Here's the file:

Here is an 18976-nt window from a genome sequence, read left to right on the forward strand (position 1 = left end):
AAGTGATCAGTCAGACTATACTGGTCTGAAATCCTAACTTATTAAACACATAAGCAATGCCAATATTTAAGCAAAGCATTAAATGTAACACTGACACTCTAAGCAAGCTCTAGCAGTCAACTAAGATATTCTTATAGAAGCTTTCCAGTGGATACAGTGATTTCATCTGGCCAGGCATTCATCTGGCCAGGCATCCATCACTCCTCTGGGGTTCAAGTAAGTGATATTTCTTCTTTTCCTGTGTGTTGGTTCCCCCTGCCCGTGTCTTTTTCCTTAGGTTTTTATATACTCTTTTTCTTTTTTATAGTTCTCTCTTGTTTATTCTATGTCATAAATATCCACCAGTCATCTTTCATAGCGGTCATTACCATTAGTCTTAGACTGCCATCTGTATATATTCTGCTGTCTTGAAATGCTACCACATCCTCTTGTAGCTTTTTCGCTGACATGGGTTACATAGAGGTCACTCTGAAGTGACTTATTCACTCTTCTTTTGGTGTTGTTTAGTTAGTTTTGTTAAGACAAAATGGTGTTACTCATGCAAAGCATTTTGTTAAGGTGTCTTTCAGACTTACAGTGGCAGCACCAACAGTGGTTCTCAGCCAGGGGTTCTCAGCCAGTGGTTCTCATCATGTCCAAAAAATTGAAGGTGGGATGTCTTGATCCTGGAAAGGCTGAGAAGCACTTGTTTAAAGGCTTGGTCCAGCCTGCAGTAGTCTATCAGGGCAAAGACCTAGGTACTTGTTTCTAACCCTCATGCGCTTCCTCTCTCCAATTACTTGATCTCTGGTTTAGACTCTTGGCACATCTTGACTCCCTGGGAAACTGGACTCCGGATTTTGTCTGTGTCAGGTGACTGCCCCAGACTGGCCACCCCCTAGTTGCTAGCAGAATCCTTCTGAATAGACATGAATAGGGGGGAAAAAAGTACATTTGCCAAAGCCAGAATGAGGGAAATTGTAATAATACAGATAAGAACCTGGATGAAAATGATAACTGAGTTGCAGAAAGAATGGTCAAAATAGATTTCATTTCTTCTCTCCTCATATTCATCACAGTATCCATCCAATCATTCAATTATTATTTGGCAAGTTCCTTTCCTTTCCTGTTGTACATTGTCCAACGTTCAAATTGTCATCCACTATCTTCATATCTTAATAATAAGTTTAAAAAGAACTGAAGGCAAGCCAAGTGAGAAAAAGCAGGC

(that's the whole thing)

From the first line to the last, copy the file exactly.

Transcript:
Here is an 18976-nt window from a genome sequence, read left to right on the forward strand (position 1 = left end):
AAGTGATCAGTCAGACTATACTGGTCTGAAATCCTAACTTATTAAACACATAAGCAATGCCAATATTTAAGCAAAGCATTAAATGTAACACTGACACTCTAAGCAAGCTCTAGCAGTCAACTAAGATATTCTTATAGAAGCTTTCCAGTGGATACAGTGATTTCATCTGGCCAGGCATTCATCTGGCCAGGCATCCATCACTCCTCTGGGGTTCAAGTAAGTGATATTTCTTCTTTTCCTGTGTGTTGGTTCCCCCTGCCCGTGTCTTTTTCCTTAGGTTTTTATATACTCTTTTTCTTTTTTATAGTTCTCTCTTGTTTATTCTATGTCATAAATATCCACCAGTCATCTTTCATAGCGGTCATTACCATTAGTCTTAGACTGCCATCTGTATATATTCTGCTGTCTTGAAATGCTACCACATCCTCTTGTAGCTTTTTCGCTGACATGGGTTACATAGAGGTCACTCTGAAGTGACTTATTCACTCTTCTTTTGGTGTTGTTTAGTTAGTTTTGTTAAGACAAAATGGTGTTACTCATGCAAAGCATTTTGTTAAGGTGTCTTTCAGACTTACAGTGGCAGCACCAACAGTGGTTCTCAGCCAGGGGTTCTCAGCCAGTGGTTCTCATCATGTCCAAAAAATTGAAGGTGGGATGTCTTGATCCTGGAAAGGCTGAGAAGCACTTGTTTAAAGGCTTGGTCCAGCCTGCAGTAGTCTATCAGGGCAAAGACCTAGGTACTTGTTTCTAACCCTCATGCGCTTCCTCTCTCCAATTACTTGATCTCTGGTTTAGACTCTTGGCACATCTTGACTCCCTGGGAAACTGGACTCCGGATTTTGTCTGTGTCAGGTGACTGCCCCAGACTGGCCACCCCCTAGTTGCTAGCAGAATCCTTCTGAATAGACATGAATAGGGGGGAAAAAAGTACATTTGCCAAAGCCAGAATGAGGGAAATTGTAATAATACAGATAAGAACCTGGATGAAAATGATAACTGAGTTGCAGAAAGAATGGTCAAAATAGATTTCATTTCTTCTCTCCTCATATTCATCACAGTATCCATCCAATCATTCAATTATTATTTGGCAAGTTCCTTTCCTTTCCTGTTGTACATTGTCCAACGTTCAAATTGTCATCCACTATCTTCATATCTTAATAATAAGTTTAAAAAGAACTGAAGGCAAGCCAAGTGAGAAAAAGCAGGC